Print 25 comment(s) - last by Silver2k7.. on Nov 9 at 1:35 AM

USB 3.0 drive to be available early next month

Super Talent Technology has been making a name for itself in the Solid State Drive market with speedy SSDs and its PCIe based RAIDDrive solutions. The company is now announcing that it plans to be the first in the world to ship USB 3.0 flash drives, with first availability at the beginning of December.
The SuperSpeed USB 3.0 interface supports transfer speeds up to ten times faster than regular USB 2.0. Although it has a theoretical throughput of 5 Gbps, USB 3.0 still uses 8b10 encoding. That overhead means that real world applications will top out at around 400 MB/s, still much faster than the typical 35-40 MB/s with USB 2.0.

"This product underscores Super Talent’s continued leadership in USB drives.” said Super Talent's COO, Mr. C.H. Lee. “We’ve developed the world’s first mobile USB 3.0 flash drive. It delivers phenomenal performance and it incorporates our own patented technology”.

Super Talent's new RAIDDrive USB 3.0 series uses patented “multiple pairs of differential serial data lines technology” for optimal NAND flash performance. It will transfer data at 200 MB/s using a USB 3.0 port,  but it can reach up to 320MB/s using a UAS Protocol driver.

The USB Attached SCSI (UAS) protocol runs over the USB 3.0 interface. The specifications were developed by the USB-IF to enhance the efficiency of USB storage devices. This is supposed to result in higher speeds and more consistent performance, as well as lower CPU utilization for both Hi-Speed USB 2.0 and SuperSpeed USB 3.0 devices.

The new drive uses USB 3.0 hardware from NEC, and will be available in 32GB, 64GB and 128GB capacities. It will be fully backward compatible with all USB ports, but operates at much slower speeds. It measures a 95 x 37 x13 mm, and comes with a limited lifetime warranty. Super Talent states that the new drive will have more than 10 years of data retention.

"SuperSpeed allows USB to meet the transfer demands of modern mass storage devices," said Yoshiyuki Yamada, Senior Engineering Manager, Custom SOC Solutions Strategic Business Unit, at NEC Electronics America, Inc.

The new drive comes at a good time, as the first motherboards supporting USB 3.0 have just hit the market. Pricing information is not yet available.

Part Number



32GB SuperSpeed USB 3.0 Drive


64GB SuperSpeed USB 3.0 Drive


128GB SuperSpeed USB 3.0 Drive

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By Aaron M on 11/4/2009 12:25:57 PM , Rating: 1
I wonder what the read/write speeds are when using standard USB 2.0. Also, how many read/write cycles are implied in "10 years of data retention".

I know Super Talent made some of the fastest SLC thumb drives, though the fastest ones topped out at 4GB, and are no longer easy to find. I wonder how these new drives compare to those, in durability and USB 2.0 performance.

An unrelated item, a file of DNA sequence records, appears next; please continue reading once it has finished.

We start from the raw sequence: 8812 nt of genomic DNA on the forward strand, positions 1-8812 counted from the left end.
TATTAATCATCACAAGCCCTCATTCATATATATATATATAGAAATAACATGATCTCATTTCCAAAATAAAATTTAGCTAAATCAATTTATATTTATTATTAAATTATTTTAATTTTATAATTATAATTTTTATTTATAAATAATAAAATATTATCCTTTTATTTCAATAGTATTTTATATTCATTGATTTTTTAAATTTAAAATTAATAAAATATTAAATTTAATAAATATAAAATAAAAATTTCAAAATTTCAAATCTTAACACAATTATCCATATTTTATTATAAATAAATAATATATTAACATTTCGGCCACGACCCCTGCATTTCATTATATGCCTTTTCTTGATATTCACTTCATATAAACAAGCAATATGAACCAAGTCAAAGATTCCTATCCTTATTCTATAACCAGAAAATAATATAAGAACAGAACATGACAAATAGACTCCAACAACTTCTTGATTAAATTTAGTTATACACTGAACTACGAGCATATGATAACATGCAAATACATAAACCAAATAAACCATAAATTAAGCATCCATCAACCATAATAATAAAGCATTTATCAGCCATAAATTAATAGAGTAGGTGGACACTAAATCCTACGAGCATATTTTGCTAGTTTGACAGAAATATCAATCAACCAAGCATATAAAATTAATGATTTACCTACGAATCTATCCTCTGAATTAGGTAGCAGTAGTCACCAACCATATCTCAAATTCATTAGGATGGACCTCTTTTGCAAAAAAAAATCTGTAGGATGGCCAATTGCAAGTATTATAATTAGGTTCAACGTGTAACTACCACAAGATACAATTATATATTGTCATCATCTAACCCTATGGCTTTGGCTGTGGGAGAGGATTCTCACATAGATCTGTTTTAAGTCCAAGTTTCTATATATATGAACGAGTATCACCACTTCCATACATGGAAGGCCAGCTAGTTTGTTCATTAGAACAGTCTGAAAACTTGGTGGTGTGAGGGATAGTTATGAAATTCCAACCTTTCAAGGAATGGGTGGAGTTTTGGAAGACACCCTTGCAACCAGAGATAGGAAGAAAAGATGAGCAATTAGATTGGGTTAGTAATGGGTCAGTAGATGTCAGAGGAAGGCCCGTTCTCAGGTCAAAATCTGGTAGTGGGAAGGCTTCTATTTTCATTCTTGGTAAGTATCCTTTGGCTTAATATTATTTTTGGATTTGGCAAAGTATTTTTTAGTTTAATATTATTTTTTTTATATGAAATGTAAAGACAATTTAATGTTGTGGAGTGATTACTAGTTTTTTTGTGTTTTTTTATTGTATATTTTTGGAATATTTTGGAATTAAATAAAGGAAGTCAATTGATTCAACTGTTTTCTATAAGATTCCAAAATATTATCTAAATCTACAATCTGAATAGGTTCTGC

Coincidentally, I was about to purchase an OCZ Rally2 Turbo 4GB thumb drive, as it's way faster and more reliable than anything else you can easily find in stores. I may hold off, pending further information regarding performance and price of these new drives.

By leexgx on 11/5/2009 12:43:11 AM , Rating: 2
35mb/s to 200mb/s is far faster
wounder what at the Write speeds be like as most do not go past 5-10MB/s on the fast ones that do not cost a lot but are fast Peak xtreme 2

peak 3 are crap they are cheap 8mb/s read less then 1mb/s Write if its 1 big file if its small files its like 200kb/s or lower

By mindless1 on 11/6/2009 12:06:10 AM , Rating: 2
You seem to have had a poor experience with USB2 flash drives, I've a MLC flash chipped Rally2 (non-turbo version) that transfers 1GB of songs in about 1.5 minutes, hardly enough time to get bothered about, you simply copy things before you're ready to stand up and leave the computer (multi-tasking 'n all...).

As for being drawn to the 1.0, if we could skip right to 2.0 I'm all for it, but why wait any longer than necessary if you wanted a board that happened to have USB3 too?

By Silver2k7 on 11/9/2009 1:35:31 AM , Rating: 2
but if your dealing with video files you might have 20GB instead of your 1.5 min you suddenly got 30 min..

then USB3 begins to shine ;)

By Calin on 11/5/2009 1:06:01 AM , Rating: 2
10 years of data retention means if you write it now, you can read it after 10 years. It has no connection with read/write cycles
Flash memory has a "forget" period - some time ago it was no more than a couple of years (and your data would corrupt itself).

"And boy have we patented it!" -- Steve Jobs, Macworld 2007

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